4 216 reflections on the perils of judge-made rules (2001) 32 R.D.U.S. For reasons which will appear evident in the discussion that follows, it would be appropriate to dispose immediately of the first two instances, namely the hypothesis of the modified or incomplete medical record and that dealing with increased difficulty of proving causation due to the fault of defendant. The third situation - fault presenting a clear danger- although giving rise to a similar predicament, will be dealt with subsequently and will form the crux of this article due to the more fundamental issue which it raises. 1 - Medical liability and presumptions of causation of judicial origin Starting with the hypothesis of an altered or incomplete medical record, this issue was raised in Houde v. Côté 6 involving the liability of an anaesthetist and a hospital for damages resulting from paralysis of the lower limbs of a patient following an epidural. One point in contention was whether the physician had inadequately monitored the patient s blood pressure during the intervention. In his concurring opinion condemning the physician, Beauregard J. of the Court of Appeal wrote : Or je n ai pas la preuve de signes cliniques établissant si cette pression était simplement basse ou trop basse. La raison pour laquelle je n ai pas ces signes cliniques, c est que le défendeur Houde n a pas tenu correctement son dossier. La question est donc la suivante : lorsque le patient ne peut pas faire la preuve de la cause d un dommage et, cela, par l omission du médecin de lui faire un rapport complet de l intervention, y a-t-il une présomption contre le médecin? Il me semble que oui Supra note Ibid. at 729.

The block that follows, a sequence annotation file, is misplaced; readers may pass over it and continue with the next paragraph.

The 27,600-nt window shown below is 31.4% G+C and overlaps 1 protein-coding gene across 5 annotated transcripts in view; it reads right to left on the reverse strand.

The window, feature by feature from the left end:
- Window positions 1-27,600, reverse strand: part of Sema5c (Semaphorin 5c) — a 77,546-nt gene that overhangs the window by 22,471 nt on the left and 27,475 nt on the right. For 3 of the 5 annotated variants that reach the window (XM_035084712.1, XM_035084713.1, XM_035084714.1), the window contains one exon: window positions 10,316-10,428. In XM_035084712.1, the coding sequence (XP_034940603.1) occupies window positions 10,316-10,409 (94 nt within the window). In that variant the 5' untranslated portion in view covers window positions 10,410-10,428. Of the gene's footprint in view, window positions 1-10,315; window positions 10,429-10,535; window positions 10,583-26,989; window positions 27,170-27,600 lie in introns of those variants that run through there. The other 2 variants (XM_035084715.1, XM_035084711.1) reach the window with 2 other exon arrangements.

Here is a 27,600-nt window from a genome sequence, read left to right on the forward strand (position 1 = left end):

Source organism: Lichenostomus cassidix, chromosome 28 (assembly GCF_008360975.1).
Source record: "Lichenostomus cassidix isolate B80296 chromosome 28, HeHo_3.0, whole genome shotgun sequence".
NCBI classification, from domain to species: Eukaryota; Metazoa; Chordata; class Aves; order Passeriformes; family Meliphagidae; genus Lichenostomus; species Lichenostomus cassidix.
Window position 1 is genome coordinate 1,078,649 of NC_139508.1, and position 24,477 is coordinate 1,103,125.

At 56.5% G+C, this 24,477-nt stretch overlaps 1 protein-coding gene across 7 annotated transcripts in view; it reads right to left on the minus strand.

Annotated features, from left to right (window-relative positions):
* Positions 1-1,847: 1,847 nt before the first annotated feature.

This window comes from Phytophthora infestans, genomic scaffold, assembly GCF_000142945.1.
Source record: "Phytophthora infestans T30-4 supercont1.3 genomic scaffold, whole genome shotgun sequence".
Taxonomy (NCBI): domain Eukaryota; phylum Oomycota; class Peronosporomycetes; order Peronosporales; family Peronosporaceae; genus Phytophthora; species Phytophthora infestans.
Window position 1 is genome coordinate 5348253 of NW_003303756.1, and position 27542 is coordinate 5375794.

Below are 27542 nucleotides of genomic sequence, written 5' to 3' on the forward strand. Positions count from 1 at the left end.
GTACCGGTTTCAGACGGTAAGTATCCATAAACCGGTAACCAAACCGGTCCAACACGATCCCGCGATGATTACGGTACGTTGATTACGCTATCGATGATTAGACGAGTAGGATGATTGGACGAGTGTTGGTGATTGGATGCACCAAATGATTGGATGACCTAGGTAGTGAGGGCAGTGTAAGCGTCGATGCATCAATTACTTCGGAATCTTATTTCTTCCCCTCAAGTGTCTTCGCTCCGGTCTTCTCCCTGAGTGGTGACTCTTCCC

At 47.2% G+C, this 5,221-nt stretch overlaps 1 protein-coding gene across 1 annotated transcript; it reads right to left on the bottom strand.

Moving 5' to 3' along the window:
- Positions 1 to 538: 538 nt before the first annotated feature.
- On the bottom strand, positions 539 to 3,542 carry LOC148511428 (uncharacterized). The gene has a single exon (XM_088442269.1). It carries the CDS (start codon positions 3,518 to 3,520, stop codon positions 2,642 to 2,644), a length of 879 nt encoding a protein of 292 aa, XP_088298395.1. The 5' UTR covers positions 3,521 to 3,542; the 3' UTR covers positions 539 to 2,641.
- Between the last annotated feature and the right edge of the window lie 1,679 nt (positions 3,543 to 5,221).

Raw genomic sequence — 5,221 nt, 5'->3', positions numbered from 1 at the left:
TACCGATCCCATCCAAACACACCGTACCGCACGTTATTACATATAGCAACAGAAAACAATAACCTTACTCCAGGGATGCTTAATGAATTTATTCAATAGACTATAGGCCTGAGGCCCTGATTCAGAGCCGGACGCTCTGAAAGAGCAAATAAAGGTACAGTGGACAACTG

5 (2001) 32 R.D.U.S. reflections on the perils of judge-made rules 217 Beauregard J. further added : Mais, au départ, à cause de son obligation de rendre compte, c est au médecin qu incombe le fardeau de prouver d une façon précise tout ce qui s est produit au cours de l anesthésie. Autrement, le recours du patient serait illusoire et la défense du médecin trop simple. 8 It should be noted that Mr. Justice Beauregard felt that the trier of fact had not erred when he concluded that there were sufficient elements of proof to allow him to rule in favour of plaintiff, even though the primary cause of the paralysis was not as obvious to him as it was to the trial judge 9. Viewed in context, it would appear evident that the above statements concerning presumptions of causation in cases where the patient s record is incomplete were obiter. More importantly, the other two justices sitting in appeal (Monet, Chouinard JJ.) did not voice any opinion regarding Justice Beauregard s dicta on presumed causation. From a more practical point of view and in a stricter sense, if one were to adopt Mr. Justice Beauregard s thesis on the presumption of causation under these circumstances, this could only occur if the falsified or incomplete entry in the medical record was instrumental in preventing plaintiff from proving causation. Any inaccuracy in recording information otherwise unrelated to issues of fault and causation in a suit would obviously render any such presumption irrelevant. The second hypothesis relating to the difficulty of proving causation due to acts or omissions of defendant was evoked in a second case before the Court of Appeal, Gburek v. Cohen 10, which involved the treatment of a patient requiring the administration of a strong antibiotic having the potential of adversely affecting renal function and hearing. During treatment, the physician failed to order renal function tests and audiograms in order to monitor the effects of the drug, with the result that the patient lost a significant portion of his hearing. Due to the fact that the physician had not prescribed the requisite controls, plaintiff was placed in the position of being unable to prove that the 8. Ibid. at Ibid. at Supra note 5.